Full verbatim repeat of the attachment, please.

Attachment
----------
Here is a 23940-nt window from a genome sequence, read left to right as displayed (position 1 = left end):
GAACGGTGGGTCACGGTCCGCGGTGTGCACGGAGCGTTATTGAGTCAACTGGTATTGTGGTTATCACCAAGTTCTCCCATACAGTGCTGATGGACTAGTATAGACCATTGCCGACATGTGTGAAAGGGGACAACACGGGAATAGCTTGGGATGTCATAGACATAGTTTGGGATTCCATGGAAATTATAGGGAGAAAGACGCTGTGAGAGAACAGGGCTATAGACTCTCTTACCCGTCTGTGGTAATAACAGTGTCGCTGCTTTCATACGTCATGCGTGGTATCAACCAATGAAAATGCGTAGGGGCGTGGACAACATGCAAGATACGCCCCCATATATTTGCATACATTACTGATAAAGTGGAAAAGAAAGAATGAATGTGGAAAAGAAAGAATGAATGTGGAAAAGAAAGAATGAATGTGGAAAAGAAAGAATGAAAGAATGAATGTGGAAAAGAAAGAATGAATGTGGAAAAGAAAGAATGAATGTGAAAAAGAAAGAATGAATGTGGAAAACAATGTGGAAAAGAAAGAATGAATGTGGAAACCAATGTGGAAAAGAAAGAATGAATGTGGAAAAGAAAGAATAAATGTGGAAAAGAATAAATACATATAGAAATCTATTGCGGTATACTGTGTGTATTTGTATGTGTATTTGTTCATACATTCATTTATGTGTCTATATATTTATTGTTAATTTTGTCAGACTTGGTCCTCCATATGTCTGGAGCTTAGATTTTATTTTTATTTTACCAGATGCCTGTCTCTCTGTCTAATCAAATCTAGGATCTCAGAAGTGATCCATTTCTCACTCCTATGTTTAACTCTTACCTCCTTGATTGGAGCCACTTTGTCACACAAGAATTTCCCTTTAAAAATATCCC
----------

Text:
Here is a 23940-nt window from a genome sequence, read left to right as displayed (position 1 = left end):
GAACGGTGGGTCACGGTCCGCGGTGTGCACGGAGCGTTATTGAGTCAACTGGTATTGTGGTTATCACCAAGTTCTCCCATACAGTGCTGATGGACTAGTATAGACCATTGCCGACATGTGTGAAAGGGGACAACACGGGAATAGCTTGGGATGTCATAGACATAGTTTGGGATTCCATGGAAATTATAGGGAGAAAGACGCTGTGAGAGAACAGGGCTATAGACTCTCTTACCCGTCTGTGGTAATAACAGTGTCGCTGCTTTCATACGTCATGCGTGGTATCAACCAATGAAAATGCGTAGGGGCGTGGACAACATGCAAGATACGCCCCCATATATTTGCATACATTACTGATAAAGTGGAAAAGAAAGAATGAATGTGGAAAAGAAAGAATGAATGTGGAAAAGAAAGAATGAATGTGGAAAAGAAAGAATGAAAGAATGAATGTGGAAAAGAAAGAATGAATGTGGAAAAGAAAGAATGAATGTGAAAAAGAAAGAATGAATGTGGAAAACAATGTGGAAAAGAAAGAATGAATGTGGAAACCAATGTGGAAAAGAAAGAATGAATGTGGAAAAGAAAGAATAAATGTGGAAAAGAATAAATACATATAGAAATCTATTGCGGTATACTGTGTGTATTTGTATGTGTATTTGTTCATACATTCATTTATGTGTCTATATATTTATTGTTAATTTTGTCAGACTTGGTCCTCCATATGTCTGGAGCTTAGATTTTATTTTTATTTTACCAGATGCCTGTCTCTCTGTCTAATCAAATCTAGGATCTCAGAAGTGATCCATTTCTCACTCCTATGTTTAACTCTTACCTCCTTGATTGGAGCCACTTTGTCACACAAGAATTTCCCTTTAAAAATATCCC